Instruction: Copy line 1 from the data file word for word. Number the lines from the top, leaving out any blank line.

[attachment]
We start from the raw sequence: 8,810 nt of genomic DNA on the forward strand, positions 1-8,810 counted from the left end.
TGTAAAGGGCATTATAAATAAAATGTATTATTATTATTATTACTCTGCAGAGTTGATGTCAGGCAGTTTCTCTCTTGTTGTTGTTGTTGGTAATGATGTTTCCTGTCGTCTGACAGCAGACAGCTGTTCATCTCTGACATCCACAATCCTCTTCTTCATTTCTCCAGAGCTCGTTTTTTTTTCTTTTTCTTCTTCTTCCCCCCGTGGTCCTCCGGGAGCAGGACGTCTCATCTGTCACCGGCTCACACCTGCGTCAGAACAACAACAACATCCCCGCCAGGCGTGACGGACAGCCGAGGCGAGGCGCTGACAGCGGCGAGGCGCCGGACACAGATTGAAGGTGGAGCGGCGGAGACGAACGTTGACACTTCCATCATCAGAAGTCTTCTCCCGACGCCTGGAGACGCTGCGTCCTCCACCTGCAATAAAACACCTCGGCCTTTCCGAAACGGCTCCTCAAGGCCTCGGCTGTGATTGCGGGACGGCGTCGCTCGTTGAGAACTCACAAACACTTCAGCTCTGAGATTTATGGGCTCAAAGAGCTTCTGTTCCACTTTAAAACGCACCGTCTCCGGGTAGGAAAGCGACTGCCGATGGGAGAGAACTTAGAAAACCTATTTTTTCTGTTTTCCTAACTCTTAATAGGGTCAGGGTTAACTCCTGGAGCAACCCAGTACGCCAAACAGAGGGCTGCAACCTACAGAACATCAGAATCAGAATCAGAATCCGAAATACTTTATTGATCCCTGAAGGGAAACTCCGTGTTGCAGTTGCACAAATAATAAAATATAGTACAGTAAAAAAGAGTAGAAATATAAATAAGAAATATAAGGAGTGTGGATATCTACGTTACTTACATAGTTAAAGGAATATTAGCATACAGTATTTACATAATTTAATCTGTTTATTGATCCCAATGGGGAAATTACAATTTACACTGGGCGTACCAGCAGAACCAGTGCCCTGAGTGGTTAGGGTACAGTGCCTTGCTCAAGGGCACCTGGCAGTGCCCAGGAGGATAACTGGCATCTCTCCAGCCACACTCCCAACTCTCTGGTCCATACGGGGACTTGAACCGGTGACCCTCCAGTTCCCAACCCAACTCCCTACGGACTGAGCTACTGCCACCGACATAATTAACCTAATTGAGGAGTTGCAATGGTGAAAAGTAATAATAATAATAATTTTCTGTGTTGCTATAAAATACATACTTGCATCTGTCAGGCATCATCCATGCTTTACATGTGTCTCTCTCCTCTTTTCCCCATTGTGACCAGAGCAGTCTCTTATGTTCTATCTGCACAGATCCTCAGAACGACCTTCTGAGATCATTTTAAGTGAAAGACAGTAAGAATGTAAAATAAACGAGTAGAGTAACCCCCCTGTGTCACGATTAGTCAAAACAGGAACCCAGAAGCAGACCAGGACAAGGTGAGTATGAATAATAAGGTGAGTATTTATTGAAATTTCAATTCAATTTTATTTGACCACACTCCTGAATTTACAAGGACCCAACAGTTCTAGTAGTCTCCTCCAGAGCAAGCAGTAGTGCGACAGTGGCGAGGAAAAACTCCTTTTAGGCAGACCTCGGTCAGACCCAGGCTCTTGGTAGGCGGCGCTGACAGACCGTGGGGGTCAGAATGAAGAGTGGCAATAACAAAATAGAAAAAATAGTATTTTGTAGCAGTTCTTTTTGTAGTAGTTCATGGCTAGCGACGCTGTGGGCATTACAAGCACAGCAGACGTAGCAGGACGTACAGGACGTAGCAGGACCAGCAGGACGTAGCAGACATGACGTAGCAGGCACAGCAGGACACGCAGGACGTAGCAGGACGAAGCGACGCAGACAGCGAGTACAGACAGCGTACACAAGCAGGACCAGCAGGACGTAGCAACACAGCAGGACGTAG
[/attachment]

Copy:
We start from the raw sequence: 8,810 nt of genomic DNA on the forward strand, positions 1-8,810 counted from the left end.